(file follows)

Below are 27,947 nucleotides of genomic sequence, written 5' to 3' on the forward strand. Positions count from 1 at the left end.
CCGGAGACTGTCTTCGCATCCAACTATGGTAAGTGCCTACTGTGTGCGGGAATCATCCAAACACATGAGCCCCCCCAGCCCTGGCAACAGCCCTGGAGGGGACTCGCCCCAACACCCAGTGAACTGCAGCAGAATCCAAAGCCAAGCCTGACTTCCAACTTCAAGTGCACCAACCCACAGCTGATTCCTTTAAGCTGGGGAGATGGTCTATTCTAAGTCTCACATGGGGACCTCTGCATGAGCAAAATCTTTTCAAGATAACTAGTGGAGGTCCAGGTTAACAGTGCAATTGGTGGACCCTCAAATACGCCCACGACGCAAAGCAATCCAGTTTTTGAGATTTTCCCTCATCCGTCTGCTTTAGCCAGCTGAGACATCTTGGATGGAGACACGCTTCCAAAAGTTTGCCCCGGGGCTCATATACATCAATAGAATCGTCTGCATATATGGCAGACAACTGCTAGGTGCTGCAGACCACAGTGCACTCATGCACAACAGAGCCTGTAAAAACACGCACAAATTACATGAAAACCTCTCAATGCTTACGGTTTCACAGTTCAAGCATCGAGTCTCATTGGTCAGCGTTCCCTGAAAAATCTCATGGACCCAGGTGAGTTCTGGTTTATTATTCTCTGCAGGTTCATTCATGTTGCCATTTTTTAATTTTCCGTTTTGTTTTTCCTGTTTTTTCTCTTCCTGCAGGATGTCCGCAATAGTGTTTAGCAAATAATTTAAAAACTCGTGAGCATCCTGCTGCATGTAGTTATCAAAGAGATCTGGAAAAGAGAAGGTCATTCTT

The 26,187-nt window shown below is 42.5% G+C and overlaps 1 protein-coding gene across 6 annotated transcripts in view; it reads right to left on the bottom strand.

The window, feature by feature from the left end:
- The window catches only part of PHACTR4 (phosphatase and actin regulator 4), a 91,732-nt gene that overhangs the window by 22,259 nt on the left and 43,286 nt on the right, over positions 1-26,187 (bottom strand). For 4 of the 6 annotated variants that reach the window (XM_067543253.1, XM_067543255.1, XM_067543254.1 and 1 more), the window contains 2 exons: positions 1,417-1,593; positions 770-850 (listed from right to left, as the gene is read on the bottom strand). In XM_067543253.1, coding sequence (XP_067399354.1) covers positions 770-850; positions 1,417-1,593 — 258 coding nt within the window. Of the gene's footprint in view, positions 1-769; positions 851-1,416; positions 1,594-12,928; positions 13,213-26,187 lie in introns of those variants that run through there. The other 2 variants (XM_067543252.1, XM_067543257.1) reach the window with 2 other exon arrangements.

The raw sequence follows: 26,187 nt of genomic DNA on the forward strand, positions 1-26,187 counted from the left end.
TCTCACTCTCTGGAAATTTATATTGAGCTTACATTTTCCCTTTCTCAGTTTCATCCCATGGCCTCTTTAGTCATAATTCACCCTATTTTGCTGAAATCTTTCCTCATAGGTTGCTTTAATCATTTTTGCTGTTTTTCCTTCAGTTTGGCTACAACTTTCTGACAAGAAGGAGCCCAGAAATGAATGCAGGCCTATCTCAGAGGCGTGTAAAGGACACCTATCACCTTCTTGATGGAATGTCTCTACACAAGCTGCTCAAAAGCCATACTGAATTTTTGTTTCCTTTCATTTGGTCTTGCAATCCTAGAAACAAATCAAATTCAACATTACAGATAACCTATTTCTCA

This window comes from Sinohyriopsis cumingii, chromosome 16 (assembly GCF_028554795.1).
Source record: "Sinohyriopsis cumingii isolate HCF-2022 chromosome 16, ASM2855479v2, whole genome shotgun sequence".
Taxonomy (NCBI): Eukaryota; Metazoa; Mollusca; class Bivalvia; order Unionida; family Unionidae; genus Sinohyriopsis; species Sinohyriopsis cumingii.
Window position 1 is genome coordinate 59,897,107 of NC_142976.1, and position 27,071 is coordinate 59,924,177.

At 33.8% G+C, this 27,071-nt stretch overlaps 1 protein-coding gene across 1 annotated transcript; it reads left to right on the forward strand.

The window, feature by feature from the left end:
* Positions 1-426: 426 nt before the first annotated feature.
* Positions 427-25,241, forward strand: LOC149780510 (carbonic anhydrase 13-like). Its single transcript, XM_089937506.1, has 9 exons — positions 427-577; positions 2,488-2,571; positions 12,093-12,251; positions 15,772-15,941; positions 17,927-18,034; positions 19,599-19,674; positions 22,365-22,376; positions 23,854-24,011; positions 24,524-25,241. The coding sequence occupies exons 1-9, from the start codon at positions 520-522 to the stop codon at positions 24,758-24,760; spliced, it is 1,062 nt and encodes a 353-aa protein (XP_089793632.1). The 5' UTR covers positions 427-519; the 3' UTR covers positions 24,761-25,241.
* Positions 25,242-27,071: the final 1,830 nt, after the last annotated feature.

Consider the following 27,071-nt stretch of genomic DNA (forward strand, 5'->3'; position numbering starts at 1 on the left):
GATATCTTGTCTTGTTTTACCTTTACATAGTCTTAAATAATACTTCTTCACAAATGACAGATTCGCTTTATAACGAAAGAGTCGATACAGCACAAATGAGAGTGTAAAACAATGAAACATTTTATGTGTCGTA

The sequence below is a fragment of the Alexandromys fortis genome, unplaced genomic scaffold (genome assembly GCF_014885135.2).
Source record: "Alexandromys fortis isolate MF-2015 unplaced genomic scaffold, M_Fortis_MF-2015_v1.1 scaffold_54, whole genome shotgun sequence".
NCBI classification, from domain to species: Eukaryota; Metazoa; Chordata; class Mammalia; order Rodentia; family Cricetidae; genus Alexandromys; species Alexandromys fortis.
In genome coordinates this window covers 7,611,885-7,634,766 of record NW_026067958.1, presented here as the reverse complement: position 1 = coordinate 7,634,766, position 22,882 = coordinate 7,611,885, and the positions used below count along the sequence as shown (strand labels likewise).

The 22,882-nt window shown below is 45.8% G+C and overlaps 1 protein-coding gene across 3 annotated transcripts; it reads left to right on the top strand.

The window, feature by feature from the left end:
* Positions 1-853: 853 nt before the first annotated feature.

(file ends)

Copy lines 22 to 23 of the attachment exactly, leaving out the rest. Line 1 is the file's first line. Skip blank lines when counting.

In genome coordinates this window covers 7,611,885-7,634,766 of record NW_026067958.1, presented here as the reverse complement: position 1 = coordinate 7,634,766, position 22,882 = coordinate 7,611,885, and the positions used below count along the sequence as shown (strand labels likewise).

The 22,882-nt window shown below is 45.8% G+C and overlaps 1 protein-coding gene across 3 annotated transcripts; it reads left to right on the top strand.